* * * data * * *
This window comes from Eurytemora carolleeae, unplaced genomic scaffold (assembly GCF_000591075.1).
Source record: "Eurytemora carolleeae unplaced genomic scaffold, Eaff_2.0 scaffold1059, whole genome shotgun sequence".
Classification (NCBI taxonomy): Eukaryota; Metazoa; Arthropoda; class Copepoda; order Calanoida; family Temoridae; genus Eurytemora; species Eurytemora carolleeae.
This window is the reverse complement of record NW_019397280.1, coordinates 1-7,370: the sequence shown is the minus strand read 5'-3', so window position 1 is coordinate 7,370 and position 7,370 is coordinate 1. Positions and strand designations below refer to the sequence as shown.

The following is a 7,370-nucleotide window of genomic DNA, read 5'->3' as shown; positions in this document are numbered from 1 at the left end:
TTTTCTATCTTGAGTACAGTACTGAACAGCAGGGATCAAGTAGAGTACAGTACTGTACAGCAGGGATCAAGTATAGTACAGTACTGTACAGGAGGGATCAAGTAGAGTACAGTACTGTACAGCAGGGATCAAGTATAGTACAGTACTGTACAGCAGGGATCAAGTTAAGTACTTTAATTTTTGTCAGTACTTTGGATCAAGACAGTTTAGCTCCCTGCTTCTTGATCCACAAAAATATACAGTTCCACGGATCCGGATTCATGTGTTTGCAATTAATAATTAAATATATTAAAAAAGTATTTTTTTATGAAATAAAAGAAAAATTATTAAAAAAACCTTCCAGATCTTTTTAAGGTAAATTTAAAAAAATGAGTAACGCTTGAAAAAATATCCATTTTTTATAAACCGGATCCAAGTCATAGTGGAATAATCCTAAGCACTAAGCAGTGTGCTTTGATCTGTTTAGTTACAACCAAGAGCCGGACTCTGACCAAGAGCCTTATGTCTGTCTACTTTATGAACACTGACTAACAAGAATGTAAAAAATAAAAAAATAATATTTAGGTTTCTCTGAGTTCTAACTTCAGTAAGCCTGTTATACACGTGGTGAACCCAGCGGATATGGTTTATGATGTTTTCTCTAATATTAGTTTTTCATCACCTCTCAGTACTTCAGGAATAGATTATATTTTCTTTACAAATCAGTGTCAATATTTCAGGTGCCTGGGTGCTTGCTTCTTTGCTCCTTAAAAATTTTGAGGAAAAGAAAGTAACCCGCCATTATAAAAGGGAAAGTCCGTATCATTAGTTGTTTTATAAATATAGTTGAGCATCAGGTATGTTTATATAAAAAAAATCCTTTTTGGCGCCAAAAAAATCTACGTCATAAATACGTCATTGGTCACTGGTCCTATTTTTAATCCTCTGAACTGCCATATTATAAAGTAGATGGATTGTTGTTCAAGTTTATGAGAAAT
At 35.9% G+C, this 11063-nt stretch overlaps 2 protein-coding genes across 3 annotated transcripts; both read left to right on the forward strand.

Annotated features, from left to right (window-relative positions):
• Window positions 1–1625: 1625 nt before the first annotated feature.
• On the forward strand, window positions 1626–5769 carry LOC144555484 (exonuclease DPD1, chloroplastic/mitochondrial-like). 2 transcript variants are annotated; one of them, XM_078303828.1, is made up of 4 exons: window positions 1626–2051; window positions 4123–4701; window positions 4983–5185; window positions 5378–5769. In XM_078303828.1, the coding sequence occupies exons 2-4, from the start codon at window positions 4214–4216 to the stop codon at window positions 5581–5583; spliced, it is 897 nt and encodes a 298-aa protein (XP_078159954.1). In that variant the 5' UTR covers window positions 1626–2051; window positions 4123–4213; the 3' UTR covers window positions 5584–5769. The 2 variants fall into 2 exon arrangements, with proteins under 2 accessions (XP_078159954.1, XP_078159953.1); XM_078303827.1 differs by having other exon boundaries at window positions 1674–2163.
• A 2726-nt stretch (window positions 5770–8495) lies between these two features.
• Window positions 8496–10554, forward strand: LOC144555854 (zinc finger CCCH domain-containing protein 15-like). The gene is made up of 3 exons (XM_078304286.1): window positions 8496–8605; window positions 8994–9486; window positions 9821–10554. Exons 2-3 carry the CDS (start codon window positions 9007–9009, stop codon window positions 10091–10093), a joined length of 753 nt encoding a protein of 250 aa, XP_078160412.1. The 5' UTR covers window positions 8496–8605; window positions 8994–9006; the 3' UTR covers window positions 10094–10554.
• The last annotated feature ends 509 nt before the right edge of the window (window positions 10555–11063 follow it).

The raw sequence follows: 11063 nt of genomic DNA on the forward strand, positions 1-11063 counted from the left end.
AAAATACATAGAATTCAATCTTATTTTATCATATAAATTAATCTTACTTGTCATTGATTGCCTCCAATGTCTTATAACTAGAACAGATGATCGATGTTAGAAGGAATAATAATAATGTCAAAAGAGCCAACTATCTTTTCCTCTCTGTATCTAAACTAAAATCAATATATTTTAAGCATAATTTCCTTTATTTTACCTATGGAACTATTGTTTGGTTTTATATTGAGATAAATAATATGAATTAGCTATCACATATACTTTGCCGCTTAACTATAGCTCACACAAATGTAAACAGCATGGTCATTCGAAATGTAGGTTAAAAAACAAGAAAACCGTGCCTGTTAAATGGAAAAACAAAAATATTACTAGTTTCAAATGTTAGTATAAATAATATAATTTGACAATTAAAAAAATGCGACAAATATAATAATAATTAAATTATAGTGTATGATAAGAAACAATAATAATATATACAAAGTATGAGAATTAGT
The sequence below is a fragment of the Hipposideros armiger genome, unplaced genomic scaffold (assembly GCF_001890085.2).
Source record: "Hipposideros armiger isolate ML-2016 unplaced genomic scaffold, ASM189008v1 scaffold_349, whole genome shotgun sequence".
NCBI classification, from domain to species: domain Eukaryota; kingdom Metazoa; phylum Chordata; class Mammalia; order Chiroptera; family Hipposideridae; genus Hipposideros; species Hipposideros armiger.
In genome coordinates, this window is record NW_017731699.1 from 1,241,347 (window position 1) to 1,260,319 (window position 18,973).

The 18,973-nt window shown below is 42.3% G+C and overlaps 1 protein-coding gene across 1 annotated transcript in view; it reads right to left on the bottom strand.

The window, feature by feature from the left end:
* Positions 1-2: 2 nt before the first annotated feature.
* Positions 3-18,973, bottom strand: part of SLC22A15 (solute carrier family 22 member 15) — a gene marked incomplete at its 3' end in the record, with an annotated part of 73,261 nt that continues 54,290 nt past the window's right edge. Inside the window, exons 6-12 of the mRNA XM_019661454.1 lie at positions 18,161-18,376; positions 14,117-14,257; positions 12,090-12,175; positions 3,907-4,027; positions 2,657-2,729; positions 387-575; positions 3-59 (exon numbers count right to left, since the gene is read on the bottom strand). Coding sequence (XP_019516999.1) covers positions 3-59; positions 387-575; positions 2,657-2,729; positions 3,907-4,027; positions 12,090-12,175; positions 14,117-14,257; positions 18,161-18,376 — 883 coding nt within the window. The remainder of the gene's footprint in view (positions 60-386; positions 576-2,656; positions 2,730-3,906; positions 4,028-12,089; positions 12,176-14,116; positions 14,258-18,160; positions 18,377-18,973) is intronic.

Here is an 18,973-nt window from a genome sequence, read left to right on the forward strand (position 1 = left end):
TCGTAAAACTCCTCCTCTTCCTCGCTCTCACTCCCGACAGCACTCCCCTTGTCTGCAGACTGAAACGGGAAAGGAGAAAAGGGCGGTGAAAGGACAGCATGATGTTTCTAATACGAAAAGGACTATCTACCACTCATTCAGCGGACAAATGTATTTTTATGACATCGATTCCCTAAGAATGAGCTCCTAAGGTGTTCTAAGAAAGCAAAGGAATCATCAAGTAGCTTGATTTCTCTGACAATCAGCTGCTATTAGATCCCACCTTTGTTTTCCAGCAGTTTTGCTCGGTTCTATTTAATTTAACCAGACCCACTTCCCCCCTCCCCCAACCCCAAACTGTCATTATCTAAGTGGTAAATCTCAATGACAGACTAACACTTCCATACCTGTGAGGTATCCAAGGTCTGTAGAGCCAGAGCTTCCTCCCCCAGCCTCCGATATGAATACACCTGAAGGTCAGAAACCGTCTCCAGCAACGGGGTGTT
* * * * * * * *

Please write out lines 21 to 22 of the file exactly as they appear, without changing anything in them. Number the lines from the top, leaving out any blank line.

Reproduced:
The window, feature by feature from the left end:
* Positions 1-2: 2 nt before the first annotated feature.